The Pamplona Bull Run is one of the most dangerous public festivals in the world. In order to ensure that the Run goes off successfully and to avoid danger the Pamplona Town Council advises that the spectators and runners bear in mind certain minimal rules which guarantee the normal running of the Bull Run.
For this reason it is expressly forbidden:

  • To admit anyone under the age of 18 into the course as minors are totally prohibited from running or participating.
  • To go over the police barriers which the authorities see fit to erect.
  • To place oneself in the zones and areas of the itinerary which are expressly indicated by the agents of the authorities.
  • To hide oneself before the release of the bulls in corners, dead angles or doorways of houses or establishments located throughout the length of the course.
  • To leave open the doors of the houses along the course, the owners or tenants of the said property being responsible for this.
  • To enter into the route in a state of drunkenness, under the effects of drugs or in any inappropriate state.
  • To carry objects which may impede the correct running of the Bull Run.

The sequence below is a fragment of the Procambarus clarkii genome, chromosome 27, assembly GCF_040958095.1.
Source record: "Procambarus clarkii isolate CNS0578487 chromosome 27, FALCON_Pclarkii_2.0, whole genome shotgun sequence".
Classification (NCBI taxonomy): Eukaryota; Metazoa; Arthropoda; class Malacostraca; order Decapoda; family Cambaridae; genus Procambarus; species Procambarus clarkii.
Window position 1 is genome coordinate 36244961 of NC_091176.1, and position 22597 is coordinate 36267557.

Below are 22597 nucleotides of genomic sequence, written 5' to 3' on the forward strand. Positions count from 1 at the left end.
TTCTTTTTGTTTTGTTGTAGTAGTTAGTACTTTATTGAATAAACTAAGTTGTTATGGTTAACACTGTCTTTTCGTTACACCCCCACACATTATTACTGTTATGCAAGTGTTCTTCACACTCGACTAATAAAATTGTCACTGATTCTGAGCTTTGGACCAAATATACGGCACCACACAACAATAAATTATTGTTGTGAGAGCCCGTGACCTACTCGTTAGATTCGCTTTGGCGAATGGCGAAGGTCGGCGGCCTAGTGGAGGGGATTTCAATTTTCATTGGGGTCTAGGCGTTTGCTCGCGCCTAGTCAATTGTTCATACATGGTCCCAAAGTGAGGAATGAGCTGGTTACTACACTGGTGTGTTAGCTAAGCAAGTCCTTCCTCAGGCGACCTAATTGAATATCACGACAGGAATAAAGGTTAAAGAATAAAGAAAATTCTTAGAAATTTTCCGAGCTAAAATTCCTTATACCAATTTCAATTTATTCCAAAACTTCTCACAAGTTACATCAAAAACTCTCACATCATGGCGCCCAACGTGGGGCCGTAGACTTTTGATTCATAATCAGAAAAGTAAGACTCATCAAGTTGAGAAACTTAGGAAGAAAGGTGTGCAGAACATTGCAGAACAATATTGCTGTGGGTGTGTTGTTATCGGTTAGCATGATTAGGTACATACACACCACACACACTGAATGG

• To wear clothes or shoes which are not appropriate for the run.
  • Call the animals or distract them in any way and for whatever reason in the course or during the rounding up in the Bull Ring.
  • To stop in the Bull Run or station oneself on the walls or barriers or in the doorways in such a way as to impede the run or the defence of the runners.
  • To grab onto, harass or mistreat the animals or obstruct their exit enclosure by any action during the amateur bullfight.
  • To take photographs from the streets, walls or barriers without due authorisation.
  • Any other action which may impede the normal running of the Bull Run.
Getting There: 
The nearest international airport is Bilbao, though there are no connecting flights from there. Iberia connects Pamplona with Madrid-Barajas and Barcelona. Long-distance buses connect Pamplona with Bilbao, Madrid and Barcelona. Three trains a day can be taken from Madrid to Pamplona and another three from Barcelona.

More Info:
http://www.turismonavarra.es/eng/propuestas/san-fermines/

Video:



Read more
10

Human Towers

The history:
The tradition of building human towers originated in Valls, near the city of Tarragona, in the southern part of Catalonia towards the end of the 18th century. Later it developed a following in other regions of Catalonia even Majorca and, after prohibition under Franco, currently has become very popular in parts of Spain. However, the best and most skilled castellersare still found near Tarragona.

The festival: